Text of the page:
- Avoid direct sunlight for around 1 month, and protect your scalp with strong sunblock after that period ends.
- Stay out of swimming pools, steam rooms, and saunas for around 1 month.
- Apply moisturiser to the scalp 4 days after your treatment, or as advised by your practitioner.
- Avoid strenuous exercise for 5 days or more (and anything else that will cause you to sweat) to give the pigment time to settle into your scalp.
Speak to your practitioner about any concerns you may have before and after your final session. They should give you all the information you need to avoid issues.
How much does scalp micropigmentation cost?
The cost of this treatment in the UK varies from one practitioner to another. The main factor affecting price is the size of the treatment area. You can expect to pay a high rate if you want an artist to apply pigment to the entire top of your scalp, and a lower one if you just want more density at the hairline.
For example, a standard procedure for advanced hair loss may be available for £2,500 and upwards. Scar camouflage can cost around £500, while you could pay £300 for a top-up treatment.
Some clinics and SMP artists command higher fees than others because of their experience, tools, and location. Browse your options and the packages available carefully before you choose. Otherwise, you could be left paying more than you need to for your treatment.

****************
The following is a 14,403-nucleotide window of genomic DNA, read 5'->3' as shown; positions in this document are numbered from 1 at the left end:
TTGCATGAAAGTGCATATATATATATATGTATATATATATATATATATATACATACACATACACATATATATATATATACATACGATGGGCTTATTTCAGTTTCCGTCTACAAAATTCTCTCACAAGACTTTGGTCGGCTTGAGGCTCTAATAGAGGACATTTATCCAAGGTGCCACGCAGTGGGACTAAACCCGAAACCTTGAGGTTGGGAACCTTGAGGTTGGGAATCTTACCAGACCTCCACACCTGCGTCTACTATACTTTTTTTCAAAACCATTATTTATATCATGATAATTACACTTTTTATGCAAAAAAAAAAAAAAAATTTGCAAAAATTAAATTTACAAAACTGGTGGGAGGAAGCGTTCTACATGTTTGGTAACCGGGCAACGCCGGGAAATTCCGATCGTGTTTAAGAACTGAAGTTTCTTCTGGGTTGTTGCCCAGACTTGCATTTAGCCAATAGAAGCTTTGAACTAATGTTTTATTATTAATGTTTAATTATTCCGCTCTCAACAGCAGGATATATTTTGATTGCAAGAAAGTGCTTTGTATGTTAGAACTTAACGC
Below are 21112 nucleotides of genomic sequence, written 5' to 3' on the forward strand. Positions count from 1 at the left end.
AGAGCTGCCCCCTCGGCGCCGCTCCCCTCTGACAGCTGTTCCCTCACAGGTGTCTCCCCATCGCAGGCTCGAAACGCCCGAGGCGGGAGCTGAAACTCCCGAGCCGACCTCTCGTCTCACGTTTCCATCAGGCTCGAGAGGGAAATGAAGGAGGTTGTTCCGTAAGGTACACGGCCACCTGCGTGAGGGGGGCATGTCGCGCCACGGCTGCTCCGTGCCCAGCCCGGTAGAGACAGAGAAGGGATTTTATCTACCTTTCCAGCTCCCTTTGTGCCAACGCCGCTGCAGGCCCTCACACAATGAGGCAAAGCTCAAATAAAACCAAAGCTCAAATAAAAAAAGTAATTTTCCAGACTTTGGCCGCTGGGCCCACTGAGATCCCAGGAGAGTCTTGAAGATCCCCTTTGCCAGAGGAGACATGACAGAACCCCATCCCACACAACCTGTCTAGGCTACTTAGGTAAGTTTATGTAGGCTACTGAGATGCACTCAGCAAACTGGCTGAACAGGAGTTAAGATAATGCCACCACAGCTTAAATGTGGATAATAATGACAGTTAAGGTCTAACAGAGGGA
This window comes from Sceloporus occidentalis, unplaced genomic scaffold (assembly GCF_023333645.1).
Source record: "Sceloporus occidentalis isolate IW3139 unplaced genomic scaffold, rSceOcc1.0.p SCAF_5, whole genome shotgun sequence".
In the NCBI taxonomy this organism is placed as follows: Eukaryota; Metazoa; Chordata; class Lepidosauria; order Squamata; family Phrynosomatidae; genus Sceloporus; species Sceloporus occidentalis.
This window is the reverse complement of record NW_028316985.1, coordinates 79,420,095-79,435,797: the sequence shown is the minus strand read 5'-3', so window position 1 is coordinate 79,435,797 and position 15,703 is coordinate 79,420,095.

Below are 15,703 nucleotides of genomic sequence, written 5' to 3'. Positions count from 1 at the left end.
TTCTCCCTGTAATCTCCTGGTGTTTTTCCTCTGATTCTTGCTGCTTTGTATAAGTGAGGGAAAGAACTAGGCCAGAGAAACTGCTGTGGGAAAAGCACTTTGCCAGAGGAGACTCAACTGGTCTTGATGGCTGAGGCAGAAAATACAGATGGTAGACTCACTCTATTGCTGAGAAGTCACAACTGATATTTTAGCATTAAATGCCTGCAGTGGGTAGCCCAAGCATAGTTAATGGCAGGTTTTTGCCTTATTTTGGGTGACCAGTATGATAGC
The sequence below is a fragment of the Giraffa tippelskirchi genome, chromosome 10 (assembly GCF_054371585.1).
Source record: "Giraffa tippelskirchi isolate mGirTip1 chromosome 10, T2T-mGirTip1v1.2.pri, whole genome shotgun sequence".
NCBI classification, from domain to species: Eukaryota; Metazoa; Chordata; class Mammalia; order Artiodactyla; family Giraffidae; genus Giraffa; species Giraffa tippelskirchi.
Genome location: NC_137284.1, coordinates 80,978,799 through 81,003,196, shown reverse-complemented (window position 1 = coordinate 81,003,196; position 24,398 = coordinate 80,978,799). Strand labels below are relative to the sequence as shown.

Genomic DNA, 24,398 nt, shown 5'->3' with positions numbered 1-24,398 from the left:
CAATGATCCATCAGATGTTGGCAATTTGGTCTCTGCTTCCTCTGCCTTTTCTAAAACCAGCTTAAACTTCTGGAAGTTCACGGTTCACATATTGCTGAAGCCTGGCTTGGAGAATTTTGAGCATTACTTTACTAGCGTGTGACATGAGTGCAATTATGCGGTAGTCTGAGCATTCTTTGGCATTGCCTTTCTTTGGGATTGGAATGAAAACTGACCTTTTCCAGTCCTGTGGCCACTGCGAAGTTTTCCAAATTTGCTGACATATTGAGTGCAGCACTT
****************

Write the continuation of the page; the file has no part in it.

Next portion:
How long will SMP last?
As micropigmentation is classed as a semi-permanent solution, the results won’t last forever — they can stay visible for around 8 years. The pigment will gradually fade, though, as skin on the scalp will exfoliate itself naturally. But the results are likely to fade sooner if you have dry skin: the scalp may exfoliate the pigment away at a faster rate.
You may also notice the colour lighten over the years, but it won’t change unless the artist uses the wrong pigment.
Are there any risks?
Micropigmentation carries its own risks, as do most cosmetic treatments. It’s crucial that you understand these before you undergo your first session.